But serious people don't worry about designing
Social Security for the 22nd century. (The secret here is that
we don't actually get to design Social Security for the 22nd century
anyhow-the people who are alive in 50, 60, and 70 years will design
the program in a way that makes sense to them. They will not care
at all about what we thought was a good system in 2005.)
If we just confine ourselves to the already
lengthy 75-year planning period, the projected shortfall comes
to $3 trillion. This may still sound very large. However, the
Social Security trustees calculate that this shortfall is 0.7
percent of national income over the planning period. The CBO projects
an even smaller number, just 0.4 percent of income over the next
By comparison, the increase in annual
defense spending since 2001 has been more than 1 percent of the
gross domestic product, twice the size of the Social Security
shortfall projected by the CBO. And Bush's tax increases equal
about 2 percent of the GDP. In fact, rolling back Bush's tax cuts
on the very wealthiest would raise sufficient revenue to cover
the shortfall for 75 years.
THE TRUST-FUND SCARE STORIES
The promoters of privatization have one
other standard trick to promote fear about Social Security's future:
They point out that, beginning in 2018, Social Security will be
forced to rely on income from the trust fund to pay benefits.
But this was deliberate. The 1983 Social Security Commission,
chaired by Alan Greenspan, deliberately designed a system that
would build up a surplus-taxing more than was necessary to pay
benefits-so that the income from this surplus could be used help
pay the costs of the baby boomers' retirement. Drawing on the
trust fund is no more of a problem for Social Security than it
is for any pension fund to use some of its accumulated assets
to pay benefits to retirees. Indeed, that is exactly what is supposed
Some conservatives have even derided the
Social Security trust fund as an "accounting fiction?' Like
most claims to wealth in a modern economy, it exists primarily
as an accounting entry (how much gold does Bill Gates have in
his basement?), but it is hardly fiction. Under the law, the federal
government is obligated to repay the government bonds held by
the Social Security trust fund, just as it is obligated to repay
other government bonds. While tax revenue will be needed to repay
these bonds, it is slated to come from personal and corporate
income taxes, both very progressive forms of taxation. By contrast,
the Social Security tax is a highly regressive wage tax. The meaning
of the trust fund is that workers effectively prepaid their Social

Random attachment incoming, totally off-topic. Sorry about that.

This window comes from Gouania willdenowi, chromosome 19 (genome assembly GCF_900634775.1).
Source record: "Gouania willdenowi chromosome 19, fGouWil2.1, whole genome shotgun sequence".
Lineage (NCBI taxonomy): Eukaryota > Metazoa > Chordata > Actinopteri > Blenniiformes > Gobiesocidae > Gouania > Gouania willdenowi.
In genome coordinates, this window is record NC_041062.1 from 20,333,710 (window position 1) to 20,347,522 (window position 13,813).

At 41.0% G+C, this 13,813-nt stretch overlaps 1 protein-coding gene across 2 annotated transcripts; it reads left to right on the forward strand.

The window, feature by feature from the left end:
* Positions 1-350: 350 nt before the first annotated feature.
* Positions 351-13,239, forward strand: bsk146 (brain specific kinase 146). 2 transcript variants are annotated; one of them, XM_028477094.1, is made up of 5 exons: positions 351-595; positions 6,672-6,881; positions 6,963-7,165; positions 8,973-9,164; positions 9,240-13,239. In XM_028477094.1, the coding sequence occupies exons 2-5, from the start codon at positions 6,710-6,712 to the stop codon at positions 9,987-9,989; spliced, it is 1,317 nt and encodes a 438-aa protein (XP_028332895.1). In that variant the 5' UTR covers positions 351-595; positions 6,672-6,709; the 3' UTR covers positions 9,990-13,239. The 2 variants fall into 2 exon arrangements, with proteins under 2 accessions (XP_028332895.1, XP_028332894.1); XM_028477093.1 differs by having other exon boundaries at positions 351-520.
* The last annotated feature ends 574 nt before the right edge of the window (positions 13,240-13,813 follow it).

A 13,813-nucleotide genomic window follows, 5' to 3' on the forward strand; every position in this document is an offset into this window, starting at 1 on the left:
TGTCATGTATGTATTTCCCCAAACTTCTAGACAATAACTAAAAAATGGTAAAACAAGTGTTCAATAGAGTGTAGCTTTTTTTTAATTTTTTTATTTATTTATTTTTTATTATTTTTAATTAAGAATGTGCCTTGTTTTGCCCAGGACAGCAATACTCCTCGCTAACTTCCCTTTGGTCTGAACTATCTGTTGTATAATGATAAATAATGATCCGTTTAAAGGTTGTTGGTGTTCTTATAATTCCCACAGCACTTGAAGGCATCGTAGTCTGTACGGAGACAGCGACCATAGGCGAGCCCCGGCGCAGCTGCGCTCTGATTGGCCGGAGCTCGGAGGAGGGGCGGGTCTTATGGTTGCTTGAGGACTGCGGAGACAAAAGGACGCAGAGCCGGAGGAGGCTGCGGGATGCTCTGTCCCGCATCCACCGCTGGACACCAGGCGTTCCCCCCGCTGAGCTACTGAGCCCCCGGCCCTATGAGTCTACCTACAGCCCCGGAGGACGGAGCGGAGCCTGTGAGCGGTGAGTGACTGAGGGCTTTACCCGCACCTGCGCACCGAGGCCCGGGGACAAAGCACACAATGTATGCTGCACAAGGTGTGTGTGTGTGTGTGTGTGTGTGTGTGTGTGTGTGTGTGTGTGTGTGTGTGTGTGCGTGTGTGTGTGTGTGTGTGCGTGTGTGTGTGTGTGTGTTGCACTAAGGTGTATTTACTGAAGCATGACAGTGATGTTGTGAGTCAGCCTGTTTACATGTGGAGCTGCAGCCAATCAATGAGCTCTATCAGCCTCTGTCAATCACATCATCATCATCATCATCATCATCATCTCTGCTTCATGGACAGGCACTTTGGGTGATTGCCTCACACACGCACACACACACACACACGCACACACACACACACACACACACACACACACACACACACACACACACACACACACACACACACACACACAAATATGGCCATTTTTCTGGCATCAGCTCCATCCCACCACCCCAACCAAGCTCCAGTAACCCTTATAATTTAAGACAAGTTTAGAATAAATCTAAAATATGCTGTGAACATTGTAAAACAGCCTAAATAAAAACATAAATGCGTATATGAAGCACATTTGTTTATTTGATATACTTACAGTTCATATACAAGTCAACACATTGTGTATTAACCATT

Security taxes. Now, the government is obligated to tax the Bill
Gates and Pete Petersons of the world to repay this debt.
FUNNY NUMBERS ON PRIVATE ACCOUNTS
After telling people that Social Security
poses the risk of economic disaster, the privatizers promise that
individual accounts would provide everyone with a secure retirement.
The basic argument is that high returns in the stock market would
allow workers to get more money from their Social Security taxes
than what they can get through the current system.
There is a simple and obvious problem
with this logic. When they project rates of return in the stock
market, the privatizers routinely assume that the returns in the
future will be equal to the returns in the past, 6.5 percent to
7 percent above the rate of inflation. But the whole basis for
projecting a Social Security shortfall is the assumption that
the future will have far slower growth than in the past.
It is not just the retirement security
of individual workers that would be threatened by privatization.
President Bush's plan would also lead to transition costs that
could be as high as $200 billion a year for more than 30 years.
Given the much slower projected rate of
profit growth, and the fact that price-to-earnings ratios in the
stock market continue to be far higher than the historic average,
it will be impossible for stock returns to be as high in the future
as they were in the past. Projections of stock returns that are
consistent with projections of profit growth and current price-to-earnings
ratios are approximately 5 percent above the rate of inflation.
Because most projections assume a 50-50 mix of stocks and bonds,
the implied return on private accounts, after deducting administrative
costs, would be about 3.5 percent. This is not much different
than the 3-percent return projected for the government bonds held
by the trust fund.
In short, there is no untapped bonanza
to be claimed by putting Social Security money in the stock market.
This step would add little, if anything, to average returns. It
would simply add risk. Individual workers may do worse than the
average because they make bad investment choices or they happen